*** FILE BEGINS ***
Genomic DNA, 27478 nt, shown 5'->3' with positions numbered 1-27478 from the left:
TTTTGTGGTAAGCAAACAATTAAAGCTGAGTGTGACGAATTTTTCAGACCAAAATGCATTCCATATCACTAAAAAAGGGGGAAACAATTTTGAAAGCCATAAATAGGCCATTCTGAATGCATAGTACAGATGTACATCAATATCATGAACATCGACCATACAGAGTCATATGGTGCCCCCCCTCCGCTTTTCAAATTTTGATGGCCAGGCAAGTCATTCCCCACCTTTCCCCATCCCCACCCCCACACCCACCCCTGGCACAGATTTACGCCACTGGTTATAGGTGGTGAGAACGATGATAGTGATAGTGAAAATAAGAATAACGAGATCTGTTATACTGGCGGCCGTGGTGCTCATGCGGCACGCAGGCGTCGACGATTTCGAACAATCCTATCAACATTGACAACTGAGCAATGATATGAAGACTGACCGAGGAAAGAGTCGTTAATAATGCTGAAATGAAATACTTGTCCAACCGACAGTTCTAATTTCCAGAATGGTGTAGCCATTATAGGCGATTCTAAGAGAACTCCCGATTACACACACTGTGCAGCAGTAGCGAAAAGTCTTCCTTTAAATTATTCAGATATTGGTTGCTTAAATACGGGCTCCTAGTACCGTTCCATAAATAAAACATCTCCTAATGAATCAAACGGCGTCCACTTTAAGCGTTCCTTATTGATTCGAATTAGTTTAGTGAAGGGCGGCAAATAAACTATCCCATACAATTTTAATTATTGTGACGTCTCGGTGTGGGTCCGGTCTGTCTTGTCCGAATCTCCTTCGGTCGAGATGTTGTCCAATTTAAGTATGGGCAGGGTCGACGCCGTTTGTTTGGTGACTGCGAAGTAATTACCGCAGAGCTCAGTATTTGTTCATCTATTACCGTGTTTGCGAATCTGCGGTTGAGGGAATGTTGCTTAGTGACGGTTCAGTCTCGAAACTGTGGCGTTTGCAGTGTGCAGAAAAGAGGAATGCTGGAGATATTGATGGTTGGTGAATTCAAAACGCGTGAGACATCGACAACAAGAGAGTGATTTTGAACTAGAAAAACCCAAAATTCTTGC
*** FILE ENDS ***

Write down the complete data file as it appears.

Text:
Genomic DNA, 27478 nt, shown 5'->3' with positions numbered 1-27478 from the left:
TTTTGTGGTAAGCAAACAATTAAAGCTGAGTGTGACGAATTTTTCAGACCAAAATGCATTCCATATCACTAAAAAAGGGGGAAACAATTTTGAAAGCCATAAATAGGCCATTCTGAATGCATAGTACAGATGTACATCAATATCATGAACATCGACCATACAGAGTCATATGGTGCCCCCCCTCCGCTTTTCAAATTTTGATGGCCAGGCAAGTCATTCCCCACCTTTCCCCATCCCCACCCCCACACCCACCCCTGGCACAGATTTACGCCACTGGTTATAGGTGGTGAGAACGATGATAGTGATAGTGAAAATAAGAATAACGAGATCTGTTATACTGGCGGCCGTGGTGCTCATGCGGCACGCAGGCGTCGACGATTTCGAACAATCCTATCAACATTGACAACTGAGCAATGATATGAAGACTGACCGAGGAAAGAGTCGTTAATAATGCTGAAATGAAATACTTGTCCAACCGACAGTTCTAATTTCCAGAATGGTGTAGCCATTATAGGCGATTCTAAGAGAACTCCCGATTACACACACTGTGCAGCAGTAGCGAAAAGTCTTCCTTTAAATTATTCAGATATTGGTTGCTTAAATACGGGCTCCTAGTACCGTTCCATAAATAAAACATCTCCTAATGAATCAAACGGCGTCCACTTTAAGCGTTCCTTATTGATTCGAATTAGTTTAGTGAAGGGCGGCAAATAAACTATCCCATACAATTTTAATTATTGTGACGTCTCGGTGTGGGTCCGGTCTGTCTTGTCCGAATCTCCTTCGGTCGAGATGTTGTCCAATTTAAGTATGGGCAGGGTCGACGCCGTTTGTTTGGTGACTGCGAAGTAATTACCGCAGAGCTCAGTATTTGTTCATCTATTACCGTGTTTGCGAATCTGCGGTTGAGGGAATGTTGCTTAGTGACGGTTCAGTCTCGAAACTGTGGCGTTTGCAGTGTGCAGAAAAGAGGAATGCTGGAGATATTGATGGTTGGTGAATTCAAAACGCGTGAGACATCGACAACAAGAGAGTGATTTTGAACTAGAAAAACCCAAAATTCTTGC